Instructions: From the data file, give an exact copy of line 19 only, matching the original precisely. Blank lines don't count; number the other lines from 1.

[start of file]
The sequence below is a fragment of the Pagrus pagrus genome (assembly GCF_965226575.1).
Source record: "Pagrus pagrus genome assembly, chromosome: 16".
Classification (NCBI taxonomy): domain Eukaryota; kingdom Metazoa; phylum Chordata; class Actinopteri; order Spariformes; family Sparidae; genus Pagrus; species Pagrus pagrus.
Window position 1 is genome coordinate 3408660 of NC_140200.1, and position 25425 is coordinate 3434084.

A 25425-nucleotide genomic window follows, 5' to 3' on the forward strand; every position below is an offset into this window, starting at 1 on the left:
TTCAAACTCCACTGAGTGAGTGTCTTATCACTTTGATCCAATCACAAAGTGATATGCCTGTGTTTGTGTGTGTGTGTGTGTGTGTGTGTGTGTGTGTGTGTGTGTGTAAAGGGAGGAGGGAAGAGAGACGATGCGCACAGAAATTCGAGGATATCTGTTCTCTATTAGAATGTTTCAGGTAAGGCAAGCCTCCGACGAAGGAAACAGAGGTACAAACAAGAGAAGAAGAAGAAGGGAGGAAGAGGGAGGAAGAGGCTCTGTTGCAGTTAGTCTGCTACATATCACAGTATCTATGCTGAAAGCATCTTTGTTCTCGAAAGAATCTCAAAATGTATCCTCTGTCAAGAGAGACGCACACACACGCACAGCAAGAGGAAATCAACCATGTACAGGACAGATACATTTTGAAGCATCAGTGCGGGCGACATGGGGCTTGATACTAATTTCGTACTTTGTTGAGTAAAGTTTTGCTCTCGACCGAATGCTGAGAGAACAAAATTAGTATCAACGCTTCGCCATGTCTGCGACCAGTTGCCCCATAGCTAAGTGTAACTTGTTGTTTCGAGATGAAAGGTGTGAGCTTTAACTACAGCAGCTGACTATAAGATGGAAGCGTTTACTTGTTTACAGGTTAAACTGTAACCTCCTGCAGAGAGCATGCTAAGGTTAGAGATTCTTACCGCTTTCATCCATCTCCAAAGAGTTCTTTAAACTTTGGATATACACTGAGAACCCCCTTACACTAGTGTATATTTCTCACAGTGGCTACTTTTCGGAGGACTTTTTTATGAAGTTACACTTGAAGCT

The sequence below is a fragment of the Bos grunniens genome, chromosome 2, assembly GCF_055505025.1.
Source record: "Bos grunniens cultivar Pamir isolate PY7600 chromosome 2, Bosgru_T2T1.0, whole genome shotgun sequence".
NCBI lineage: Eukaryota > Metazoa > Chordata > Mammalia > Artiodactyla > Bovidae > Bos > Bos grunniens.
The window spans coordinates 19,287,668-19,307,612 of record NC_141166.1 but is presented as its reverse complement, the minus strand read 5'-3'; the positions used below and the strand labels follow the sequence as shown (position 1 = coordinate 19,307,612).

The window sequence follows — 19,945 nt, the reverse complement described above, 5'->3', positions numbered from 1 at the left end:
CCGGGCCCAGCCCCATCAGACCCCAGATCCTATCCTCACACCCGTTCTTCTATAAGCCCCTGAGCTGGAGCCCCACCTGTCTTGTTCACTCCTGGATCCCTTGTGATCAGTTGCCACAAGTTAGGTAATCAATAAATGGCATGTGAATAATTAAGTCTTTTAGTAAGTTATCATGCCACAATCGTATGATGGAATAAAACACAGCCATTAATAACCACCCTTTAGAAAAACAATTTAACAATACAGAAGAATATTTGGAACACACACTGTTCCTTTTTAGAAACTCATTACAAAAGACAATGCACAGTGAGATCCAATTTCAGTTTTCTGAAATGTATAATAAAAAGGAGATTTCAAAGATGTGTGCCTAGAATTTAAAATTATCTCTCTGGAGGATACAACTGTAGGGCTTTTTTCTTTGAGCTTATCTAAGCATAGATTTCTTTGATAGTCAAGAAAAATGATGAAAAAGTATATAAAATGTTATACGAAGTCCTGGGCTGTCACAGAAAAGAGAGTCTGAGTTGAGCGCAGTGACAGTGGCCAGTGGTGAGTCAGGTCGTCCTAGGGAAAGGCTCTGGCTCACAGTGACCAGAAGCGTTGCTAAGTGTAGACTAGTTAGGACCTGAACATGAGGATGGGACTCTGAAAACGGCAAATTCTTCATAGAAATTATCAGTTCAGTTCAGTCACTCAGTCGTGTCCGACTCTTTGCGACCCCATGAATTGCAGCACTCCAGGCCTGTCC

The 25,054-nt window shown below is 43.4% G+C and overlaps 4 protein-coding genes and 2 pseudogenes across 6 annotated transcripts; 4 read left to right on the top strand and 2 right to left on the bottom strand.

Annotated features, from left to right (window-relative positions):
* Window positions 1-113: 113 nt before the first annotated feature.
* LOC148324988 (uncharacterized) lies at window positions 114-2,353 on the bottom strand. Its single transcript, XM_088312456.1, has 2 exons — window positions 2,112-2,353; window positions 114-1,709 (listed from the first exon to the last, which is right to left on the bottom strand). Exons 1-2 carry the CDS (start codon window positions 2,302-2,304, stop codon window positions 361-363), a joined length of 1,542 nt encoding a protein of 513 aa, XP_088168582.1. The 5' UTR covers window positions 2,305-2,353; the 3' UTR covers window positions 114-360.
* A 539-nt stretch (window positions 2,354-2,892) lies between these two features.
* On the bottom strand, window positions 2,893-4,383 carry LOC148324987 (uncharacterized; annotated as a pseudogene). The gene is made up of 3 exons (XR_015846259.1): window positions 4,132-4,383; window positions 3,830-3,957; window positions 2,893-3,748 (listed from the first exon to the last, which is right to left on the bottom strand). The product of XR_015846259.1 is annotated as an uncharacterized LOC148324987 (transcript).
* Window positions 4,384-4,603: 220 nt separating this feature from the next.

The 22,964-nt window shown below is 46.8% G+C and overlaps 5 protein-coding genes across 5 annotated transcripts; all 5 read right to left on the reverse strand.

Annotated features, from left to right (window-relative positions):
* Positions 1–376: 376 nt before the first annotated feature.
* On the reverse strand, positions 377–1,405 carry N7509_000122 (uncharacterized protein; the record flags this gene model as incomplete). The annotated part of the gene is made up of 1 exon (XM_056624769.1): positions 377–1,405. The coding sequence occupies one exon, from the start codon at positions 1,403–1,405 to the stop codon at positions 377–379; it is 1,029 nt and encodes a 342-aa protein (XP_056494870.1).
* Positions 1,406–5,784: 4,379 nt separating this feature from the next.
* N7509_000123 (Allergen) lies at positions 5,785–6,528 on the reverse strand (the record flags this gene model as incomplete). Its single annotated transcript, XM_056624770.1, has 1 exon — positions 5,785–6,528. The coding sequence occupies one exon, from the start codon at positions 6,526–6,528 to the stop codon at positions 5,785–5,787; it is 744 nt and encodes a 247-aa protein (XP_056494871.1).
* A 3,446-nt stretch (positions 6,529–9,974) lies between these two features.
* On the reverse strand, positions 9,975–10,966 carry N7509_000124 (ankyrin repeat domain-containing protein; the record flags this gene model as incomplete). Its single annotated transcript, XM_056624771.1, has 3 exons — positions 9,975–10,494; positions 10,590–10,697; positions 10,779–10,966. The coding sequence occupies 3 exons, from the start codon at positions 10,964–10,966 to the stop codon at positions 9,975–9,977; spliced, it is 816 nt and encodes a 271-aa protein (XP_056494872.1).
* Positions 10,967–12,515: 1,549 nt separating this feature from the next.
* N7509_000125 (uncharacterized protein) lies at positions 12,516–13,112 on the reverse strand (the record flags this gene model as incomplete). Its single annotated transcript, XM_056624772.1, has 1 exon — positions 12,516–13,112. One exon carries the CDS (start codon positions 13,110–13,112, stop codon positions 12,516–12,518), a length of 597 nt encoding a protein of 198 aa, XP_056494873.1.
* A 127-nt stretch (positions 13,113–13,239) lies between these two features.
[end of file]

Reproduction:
* Window positions 4,384-4,603: 220 nt separating this feature from the next.